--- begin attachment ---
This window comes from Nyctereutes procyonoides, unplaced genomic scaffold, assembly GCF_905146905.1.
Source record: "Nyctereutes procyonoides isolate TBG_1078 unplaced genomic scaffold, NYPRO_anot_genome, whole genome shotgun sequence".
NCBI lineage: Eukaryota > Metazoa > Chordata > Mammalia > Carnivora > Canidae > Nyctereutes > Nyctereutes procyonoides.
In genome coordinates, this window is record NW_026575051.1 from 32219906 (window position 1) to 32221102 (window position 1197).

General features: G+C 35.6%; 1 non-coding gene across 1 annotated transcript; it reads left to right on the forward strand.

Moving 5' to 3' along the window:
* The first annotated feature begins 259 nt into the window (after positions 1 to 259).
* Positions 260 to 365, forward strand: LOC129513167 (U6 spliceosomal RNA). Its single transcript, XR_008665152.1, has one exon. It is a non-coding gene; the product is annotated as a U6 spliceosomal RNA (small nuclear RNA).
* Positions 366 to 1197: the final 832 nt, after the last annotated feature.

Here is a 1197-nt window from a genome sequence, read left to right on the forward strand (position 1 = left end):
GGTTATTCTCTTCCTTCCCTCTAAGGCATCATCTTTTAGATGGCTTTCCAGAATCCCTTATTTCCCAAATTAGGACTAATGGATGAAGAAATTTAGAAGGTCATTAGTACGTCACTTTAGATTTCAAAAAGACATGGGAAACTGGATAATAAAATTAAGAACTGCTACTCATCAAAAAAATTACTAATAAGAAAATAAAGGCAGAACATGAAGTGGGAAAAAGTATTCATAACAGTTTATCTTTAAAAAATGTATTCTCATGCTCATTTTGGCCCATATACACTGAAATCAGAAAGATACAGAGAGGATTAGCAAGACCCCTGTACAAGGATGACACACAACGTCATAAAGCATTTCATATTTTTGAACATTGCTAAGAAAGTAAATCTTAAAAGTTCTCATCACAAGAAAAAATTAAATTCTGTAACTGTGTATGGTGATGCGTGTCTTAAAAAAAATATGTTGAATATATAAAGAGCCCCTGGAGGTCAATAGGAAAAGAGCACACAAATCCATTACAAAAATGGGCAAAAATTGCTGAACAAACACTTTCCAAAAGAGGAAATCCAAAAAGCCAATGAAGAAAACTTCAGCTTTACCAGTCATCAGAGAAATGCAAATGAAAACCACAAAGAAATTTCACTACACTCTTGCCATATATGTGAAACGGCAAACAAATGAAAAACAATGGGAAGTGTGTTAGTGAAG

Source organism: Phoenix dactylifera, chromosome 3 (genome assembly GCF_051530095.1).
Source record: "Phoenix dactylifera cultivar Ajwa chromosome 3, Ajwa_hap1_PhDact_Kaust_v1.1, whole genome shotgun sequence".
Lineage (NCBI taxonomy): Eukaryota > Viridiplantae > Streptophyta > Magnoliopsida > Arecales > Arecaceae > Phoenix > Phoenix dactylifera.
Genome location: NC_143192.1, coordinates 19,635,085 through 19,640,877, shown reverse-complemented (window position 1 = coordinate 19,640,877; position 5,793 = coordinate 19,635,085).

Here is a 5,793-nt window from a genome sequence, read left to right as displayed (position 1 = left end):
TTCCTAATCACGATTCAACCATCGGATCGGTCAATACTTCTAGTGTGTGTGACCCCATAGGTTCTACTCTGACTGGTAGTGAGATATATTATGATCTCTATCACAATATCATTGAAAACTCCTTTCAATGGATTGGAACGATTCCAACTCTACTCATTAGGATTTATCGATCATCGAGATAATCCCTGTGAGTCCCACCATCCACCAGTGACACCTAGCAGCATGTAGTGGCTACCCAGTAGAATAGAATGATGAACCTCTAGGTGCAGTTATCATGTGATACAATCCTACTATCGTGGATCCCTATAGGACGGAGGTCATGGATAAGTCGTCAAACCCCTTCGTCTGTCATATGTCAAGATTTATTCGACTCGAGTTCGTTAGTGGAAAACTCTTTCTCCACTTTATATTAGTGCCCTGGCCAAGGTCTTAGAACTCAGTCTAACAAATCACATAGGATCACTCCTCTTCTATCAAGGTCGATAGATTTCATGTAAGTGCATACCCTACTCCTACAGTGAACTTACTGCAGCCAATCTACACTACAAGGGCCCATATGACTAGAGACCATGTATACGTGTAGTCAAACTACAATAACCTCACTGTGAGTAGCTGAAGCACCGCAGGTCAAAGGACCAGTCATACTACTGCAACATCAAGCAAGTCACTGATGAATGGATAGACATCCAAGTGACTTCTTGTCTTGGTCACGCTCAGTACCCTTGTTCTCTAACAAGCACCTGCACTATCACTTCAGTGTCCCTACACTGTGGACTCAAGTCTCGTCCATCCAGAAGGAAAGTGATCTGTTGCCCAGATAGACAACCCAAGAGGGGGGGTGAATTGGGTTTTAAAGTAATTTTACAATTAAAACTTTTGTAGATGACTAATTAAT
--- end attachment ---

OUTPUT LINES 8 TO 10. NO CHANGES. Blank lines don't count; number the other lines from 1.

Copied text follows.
* Positions 260 to 365, forward strand: LOC129513167 (U6 spliceosomal RNA). Its single transcript, XR_008665152.1, has one exon. It is a non-coding gene; the product is annotated as a U6 spliceosomal RNA (small nuclear RNA).
* Positions 366 to 1197: the final 832 nt, after the last annotated feature.

Here is a 1197-nt window from a genome sequence, read left to right on the forward strand (position 1 = left end):